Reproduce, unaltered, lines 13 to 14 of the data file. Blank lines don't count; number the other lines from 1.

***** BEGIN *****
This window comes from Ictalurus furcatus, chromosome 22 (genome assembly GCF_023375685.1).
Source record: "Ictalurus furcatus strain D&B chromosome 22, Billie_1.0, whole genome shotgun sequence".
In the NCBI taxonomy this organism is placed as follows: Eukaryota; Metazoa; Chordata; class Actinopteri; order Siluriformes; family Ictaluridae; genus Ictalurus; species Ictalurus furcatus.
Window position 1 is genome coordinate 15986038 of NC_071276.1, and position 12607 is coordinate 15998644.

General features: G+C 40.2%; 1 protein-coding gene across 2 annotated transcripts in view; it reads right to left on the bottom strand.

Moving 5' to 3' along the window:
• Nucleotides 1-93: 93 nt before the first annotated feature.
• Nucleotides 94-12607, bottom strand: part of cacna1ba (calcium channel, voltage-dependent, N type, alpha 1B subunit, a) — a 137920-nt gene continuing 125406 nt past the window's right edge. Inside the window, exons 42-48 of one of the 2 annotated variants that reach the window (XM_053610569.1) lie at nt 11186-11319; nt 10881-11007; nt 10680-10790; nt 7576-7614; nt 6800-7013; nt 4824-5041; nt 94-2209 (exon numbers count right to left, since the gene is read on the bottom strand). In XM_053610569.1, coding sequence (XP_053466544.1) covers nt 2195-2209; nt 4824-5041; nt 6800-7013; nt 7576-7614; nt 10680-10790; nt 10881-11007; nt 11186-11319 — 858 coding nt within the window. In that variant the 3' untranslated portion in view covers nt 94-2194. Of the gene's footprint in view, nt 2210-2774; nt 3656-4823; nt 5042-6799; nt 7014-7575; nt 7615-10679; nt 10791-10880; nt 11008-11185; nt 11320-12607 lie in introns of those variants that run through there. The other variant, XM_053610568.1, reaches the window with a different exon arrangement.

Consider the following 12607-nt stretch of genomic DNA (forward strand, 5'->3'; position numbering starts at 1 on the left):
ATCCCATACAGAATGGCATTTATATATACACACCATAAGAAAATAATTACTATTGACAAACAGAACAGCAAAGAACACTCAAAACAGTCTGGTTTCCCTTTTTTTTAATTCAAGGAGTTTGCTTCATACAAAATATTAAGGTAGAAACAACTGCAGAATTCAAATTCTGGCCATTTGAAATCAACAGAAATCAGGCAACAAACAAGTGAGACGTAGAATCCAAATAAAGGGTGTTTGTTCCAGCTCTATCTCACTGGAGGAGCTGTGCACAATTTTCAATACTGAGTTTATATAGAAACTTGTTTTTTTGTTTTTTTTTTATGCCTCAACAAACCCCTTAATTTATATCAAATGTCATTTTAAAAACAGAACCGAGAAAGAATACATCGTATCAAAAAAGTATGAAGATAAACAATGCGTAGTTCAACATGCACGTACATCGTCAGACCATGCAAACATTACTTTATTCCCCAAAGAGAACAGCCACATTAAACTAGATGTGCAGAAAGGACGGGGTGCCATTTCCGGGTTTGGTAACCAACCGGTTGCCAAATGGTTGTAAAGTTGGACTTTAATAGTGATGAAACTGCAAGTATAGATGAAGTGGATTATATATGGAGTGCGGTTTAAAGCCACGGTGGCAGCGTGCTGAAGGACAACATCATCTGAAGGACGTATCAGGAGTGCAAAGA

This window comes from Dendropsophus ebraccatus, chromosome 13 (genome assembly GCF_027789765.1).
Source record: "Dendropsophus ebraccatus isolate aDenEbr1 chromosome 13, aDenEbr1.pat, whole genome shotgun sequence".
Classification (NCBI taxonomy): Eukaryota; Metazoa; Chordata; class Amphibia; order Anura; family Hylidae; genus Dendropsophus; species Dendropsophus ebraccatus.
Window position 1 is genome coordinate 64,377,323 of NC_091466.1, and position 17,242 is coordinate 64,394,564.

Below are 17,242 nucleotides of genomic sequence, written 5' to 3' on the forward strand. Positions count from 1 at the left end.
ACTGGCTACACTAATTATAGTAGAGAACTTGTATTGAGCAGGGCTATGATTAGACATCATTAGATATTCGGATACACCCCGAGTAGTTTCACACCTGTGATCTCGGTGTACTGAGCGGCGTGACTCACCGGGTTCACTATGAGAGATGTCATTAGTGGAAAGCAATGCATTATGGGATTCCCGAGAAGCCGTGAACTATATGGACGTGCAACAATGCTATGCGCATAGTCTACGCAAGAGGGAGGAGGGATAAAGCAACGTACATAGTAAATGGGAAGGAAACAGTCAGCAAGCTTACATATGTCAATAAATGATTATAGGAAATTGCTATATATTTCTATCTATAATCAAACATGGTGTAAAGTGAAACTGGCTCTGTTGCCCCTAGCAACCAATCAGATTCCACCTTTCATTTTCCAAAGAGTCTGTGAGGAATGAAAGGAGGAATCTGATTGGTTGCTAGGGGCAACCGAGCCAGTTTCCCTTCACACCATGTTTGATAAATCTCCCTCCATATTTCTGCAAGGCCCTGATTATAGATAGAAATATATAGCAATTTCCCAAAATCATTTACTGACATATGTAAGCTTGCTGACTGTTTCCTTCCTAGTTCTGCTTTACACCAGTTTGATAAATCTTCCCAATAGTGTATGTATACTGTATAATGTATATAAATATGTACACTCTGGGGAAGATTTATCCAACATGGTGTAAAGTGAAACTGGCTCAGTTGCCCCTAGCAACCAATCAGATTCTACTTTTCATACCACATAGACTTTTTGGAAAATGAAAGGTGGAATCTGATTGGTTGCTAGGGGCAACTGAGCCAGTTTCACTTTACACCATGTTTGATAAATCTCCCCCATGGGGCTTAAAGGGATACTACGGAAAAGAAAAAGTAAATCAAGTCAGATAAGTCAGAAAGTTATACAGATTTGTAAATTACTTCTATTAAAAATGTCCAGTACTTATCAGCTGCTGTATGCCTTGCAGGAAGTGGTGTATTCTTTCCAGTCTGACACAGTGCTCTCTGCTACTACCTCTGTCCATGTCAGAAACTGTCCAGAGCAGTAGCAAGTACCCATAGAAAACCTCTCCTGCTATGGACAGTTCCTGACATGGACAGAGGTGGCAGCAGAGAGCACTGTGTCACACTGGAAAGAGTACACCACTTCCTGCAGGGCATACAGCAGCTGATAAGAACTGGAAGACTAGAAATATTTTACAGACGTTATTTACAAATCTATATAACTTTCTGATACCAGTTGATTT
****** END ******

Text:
Classification (NCBI taxonomy): Eukaryota; Metazoa; Chordata; class Amphibia; order Anura; family Hylidae; genus Dendropsophus; species Dendropsophus ebraccatus.
Window position 1 is genome coordinate 64,377,323 of NC_091466.1, and position 17,242 is coordinate 64,394,564.